Subject(s)
COVID-19 , SARS-CoV-2 , Antibodies, Viral , COVID-19/prevention & control , Case-Control Studies , Humans , Reinfection/prevention & control , Vaccination
13.
Influenza Other Respir Viruses ; 16(5): 937-941, 2022 09.
Article in English | MEDLINE | ID: covidwho-1973654

ABSTRACT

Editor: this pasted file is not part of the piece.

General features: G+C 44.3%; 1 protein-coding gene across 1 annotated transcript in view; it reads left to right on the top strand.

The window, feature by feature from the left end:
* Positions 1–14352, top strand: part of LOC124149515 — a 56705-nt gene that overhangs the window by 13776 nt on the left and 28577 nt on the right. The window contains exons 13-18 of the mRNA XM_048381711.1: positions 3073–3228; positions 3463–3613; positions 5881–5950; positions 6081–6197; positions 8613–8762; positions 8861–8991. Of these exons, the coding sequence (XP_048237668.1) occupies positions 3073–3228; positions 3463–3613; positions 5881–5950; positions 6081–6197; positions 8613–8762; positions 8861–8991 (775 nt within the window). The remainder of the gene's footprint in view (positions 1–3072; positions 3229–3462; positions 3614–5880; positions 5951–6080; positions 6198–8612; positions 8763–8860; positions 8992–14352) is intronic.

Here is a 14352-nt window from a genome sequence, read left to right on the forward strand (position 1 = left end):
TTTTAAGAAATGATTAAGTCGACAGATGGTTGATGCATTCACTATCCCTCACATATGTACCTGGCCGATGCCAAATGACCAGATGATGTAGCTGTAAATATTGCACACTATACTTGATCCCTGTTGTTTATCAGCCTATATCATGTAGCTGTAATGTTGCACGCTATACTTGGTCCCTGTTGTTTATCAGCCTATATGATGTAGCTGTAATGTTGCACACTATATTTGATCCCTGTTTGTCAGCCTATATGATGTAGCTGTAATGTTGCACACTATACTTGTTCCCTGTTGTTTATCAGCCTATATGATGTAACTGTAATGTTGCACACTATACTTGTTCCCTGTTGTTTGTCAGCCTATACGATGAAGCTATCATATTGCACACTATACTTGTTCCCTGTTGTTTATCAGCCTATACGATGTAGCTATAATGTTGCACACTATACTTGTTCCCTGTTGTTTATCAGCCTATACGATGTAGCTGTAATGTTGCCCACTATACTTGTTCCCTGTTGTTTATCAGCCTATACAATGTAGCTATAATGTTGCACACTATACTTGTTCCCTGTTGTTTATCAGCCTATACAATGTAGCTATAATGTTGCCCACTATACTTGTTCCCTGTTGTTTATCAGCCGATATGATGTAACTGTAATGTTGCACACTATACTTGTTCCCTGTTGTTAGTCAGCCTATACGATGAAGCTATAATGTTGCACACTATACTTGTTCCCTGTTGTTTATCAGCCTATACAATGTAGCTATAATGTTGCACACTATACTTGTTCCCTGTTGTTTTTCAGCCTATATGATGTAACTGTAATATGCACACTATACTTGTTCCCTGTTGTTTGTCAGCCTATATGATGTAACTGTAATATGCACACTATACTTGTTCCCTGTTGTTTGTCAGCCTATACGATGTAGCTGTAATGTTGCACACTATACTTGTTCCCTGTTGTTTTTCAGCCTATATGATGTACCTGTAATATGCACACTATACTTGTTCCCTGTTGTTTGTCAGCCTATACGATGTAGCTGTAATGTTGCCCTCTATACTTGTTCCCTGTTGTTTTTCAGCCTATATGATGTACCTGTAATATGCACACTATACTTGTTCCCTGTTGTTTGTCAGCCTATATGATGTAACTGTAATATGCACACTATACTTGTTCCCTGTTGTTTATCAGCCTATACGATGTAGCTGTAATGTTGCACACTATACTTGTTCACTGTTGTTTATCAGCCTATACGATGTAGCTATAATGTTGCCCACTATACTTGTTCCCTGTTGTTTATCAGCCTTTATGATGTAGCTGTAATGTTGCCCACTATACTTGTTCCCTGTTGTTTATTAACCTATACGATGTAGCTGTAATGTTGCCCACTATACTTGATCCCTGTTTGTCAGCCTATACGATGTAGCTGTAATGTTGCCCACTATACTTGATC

INTRODUCTION: The use of rapid molecular testing for influenza diagnosis is becoming increasingly popular. Used at the point of care or in a clinical laboratory, these tests detect influenza A and B viruses, though many do not distinguish between influenza A subtypes. The UK Severe Influenza Surveillance System (USISS) collects surveillance data on laboratory-confirmed influenza admissions to secondary care in England. This study set out to understand how rapid influenza molecular testing was being used and how it might influence the availability of subtyping data collected on influenza cases admitted to secondary care in England. METHODS: At the end of the 2017/2018 and 2018/2019 influenza seasons, a questionnaire was sent to all National Health Service Hospital Trusts in England to evaluate the use of rapid influenza testing. Surveillance data collected through USISS was analysed from 2011/2012 to 2020/2021. RESULTS: Of responding trusts, 42% (13/31) in 2017/2018 and 55% (9/17) in 2018/2019 used rapid influenza molecular tests, either alone or in combination with other testing. The majority of rapid tests used did not subtype the influenza A result, and limited follow-up testing occurred. Surveillance data showed significant proportions of influenza A hospital and intensive care unit/high dependency unit admissions without subtyping information, increasing by approximately 35% between 2012/2013 and 2020/2021. CONCLUSIONS: The use of rapid influenza molecular tests is a likely contributing factor to the large proportion of influenza A hospitalisations in England that were unsubtyped. Given their clear clinical advantages, further work must be done to reinforce these data for public health through integrated genomic surveillance.